Large breasts can cause pain, improper posture, rashes, breathing problems, skeletal deformities, and low self-esteem. Breast reduction surgery is usually done to provide relief from these symptoms. Performed under general anesthesia, the two- to four-hour procedure removes fat and glandular tissue and tightens skin to produce smaller, lighter breasts that are in a healthier proportion to the rest of the body.
Breast reduction surgery is not recommended for women who intend to breast-feed, since many of the milk ducts leading to the nipples are removed.
During the procedure an anchor-shaped incision is made from the new location of the nipple down to and around the crease beneath the breast. The surgeon removes excess glandular tissue, fat, and skin, relocates the nipple and areola, and reshapes the breast using skin from around the areola before closing the incisions with stitches. Liposuction may be needed to remove excess fat from the armpit area, and in some cases when only fat needs to be removed from the breasts, liposuction alone is used for breast reduction.
For a few days after surgery the breasts are bound with an elastic bandage or a surgical bra and you may be given surgical drainage tubes for fluid removal. Stitches come out in a week and the surgical bra must be worn for about a month.
A little pain is normal after surgery, whether it’s mild discomfort, swelling during menstruation, a measure of numbness or sensitivity, or random, shooting pains that may last for a few months. Swelling, bruising, crusting and slight changes in breast size are also common. Most patients return to work in about two weeks, although you should avoid heavy lifting for three to four and only gentle contact with the breasts should occur for six weeks.
Scars fade with time but will not disappear, although they can be hidden with a bra, bathing suit or low-cut top.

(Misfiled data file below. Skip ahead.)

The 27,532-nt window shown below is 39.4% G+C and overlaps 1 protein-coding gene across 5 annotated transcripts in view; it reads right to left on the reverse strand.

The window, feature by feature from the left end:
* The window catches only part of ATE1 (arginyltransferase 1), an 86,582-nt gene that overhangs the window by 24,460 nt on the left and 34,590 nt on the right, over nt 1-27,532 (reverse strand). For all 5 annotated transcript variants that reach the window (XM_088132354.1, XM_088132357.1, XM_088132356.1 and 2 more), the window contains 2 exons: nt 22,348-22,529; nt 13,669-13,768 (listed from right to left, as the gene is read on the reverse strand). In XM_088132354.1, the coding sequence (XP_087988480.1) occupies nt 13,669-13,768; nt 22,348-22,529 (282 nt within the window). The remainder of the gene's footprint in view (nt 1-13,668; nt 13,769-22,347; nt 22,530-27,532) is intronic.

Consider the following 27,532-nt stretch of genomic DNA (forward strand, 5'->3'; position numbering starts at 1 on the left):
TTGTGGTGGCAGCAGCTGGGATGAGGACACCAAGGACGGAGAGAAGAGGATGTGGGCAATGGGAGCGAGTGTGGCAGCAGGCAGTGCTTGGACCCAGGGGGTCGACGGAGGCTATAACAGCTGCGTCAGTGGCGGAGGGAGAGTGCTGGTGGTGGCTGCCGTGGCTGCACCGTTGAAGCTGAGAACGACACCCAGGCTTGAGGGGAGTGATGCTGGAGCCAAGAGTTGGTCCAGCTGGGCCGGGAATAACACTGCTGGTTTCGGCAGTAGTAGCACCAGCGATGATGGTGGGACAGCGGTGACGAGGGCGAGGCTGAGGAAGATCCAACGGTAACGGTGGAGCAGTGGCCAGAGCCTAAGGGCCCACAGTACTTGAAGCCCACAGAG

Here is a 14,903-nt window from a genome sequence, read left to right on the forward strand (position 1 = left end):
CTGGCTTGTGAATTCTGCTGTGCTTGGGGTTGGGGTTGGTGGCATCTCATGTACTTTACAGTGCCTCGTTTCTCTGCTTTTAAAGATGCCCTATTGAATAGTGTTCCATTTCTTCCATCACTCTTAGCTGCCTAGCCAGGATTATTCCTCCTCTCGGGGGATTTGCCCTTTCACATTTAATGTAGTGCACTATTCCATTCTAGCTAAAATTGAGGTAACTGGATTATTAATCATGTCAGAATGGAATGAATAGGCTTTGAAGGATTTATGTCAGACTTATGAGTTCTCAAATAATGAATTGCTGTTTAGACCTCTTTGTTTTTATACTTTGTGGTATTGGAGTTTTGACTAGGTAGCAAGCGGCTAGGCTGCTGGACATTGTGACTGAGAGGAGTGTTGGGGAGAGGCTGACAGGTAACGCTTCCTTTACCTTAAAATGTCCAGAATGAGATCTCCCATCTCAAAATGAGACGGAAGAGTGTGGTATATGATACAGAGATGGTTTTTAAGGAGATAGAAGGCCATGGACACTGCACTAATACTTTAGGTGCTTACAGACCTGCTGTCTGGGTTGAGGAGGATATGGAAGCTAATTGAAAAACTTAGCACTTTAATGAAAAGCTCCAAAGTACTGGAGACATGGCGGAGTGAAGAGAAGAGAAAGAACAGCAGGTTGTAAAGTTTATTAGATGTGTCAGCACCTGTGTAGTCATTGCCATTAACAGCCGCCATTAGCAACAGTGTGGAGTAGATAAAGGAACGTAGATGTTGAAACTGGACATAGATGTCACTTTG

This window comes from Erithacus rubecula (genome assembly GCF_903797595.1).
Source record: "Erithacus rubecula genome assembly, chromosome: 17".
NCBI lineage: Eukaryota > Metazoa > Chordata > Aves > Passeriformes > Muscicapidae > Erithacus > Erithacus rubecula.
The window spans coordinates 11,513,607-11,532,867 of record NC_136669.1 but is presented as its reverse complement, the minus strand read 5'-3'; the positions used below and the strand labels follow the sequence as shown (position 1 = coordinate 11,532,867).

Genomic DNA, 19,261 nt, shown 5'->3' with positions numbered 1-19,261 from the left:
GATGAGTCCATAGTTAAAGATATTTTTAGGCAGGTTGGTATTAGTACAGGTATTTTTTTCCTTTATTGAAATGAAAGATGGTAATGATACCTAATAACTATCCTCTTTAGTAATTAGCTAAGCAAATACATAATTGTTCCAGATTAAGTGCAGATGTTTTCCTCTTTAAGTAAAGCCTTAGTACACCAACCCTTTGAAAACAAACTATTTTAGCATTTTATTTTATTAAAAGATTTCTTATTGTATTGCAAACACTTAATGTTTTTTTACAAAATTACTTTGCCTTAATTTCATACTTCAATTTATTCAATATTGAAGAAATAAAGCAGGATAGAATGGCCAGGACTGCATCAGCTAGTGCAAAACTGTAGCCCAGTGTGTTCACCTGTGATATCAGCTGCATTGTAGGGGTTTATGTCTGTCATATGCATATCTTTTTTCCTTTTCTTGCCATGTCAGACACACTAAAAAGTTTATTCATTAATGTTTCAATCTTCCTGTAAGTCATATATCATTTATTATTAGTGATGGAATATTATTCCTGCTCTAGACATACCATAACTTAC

Risks are rare and usually minor but may include bleeding, infection, reaction to the anesthesia, small sores around the nipples, slightly mismatched breasts or unevenly positioned nipples, and permanent loss of feeling in the nipple or breast.
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technology makes it possible to construct a natural-looking breast after
mastectomy (breast removal) for cancer or other diseases. The procedure is
commonly begun and sometimes completed immediately following mastectomy, so that
the patient wakes with a new breast mound instead of no breast at all.
Alternatively, reconstruction may begin years after mastectomy. Many insurance
companies cover reconstruction following breast cancer surgery, and legislation
is currently before Congress to make coverage mandatory. There are several ways
to reconstruct the breast, both with and without implants; your breast surgeon
and plastic surgeon should work together with you in deciding which is the best
for you. Breast reconstruction has not been proven to affect the recurrence of
cancer or other diseases, chemotherapy or radiation treatment.
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Although rarely discussed, enlarged male breasts is a common condition. Gynecomastia affects approximately 40 to 60 percent of men. There is often no known cause for gynecomastia, although there has been some correlation with various drugs or medical conditions.
Men who feel self-conscious about their appearance are helped with breast reduction surgery. The procedure removes fat and/or glandular tissue from the breasts, and in extreme cases removes excess skin, resulting in a contoured chest that is flatter and firmer.
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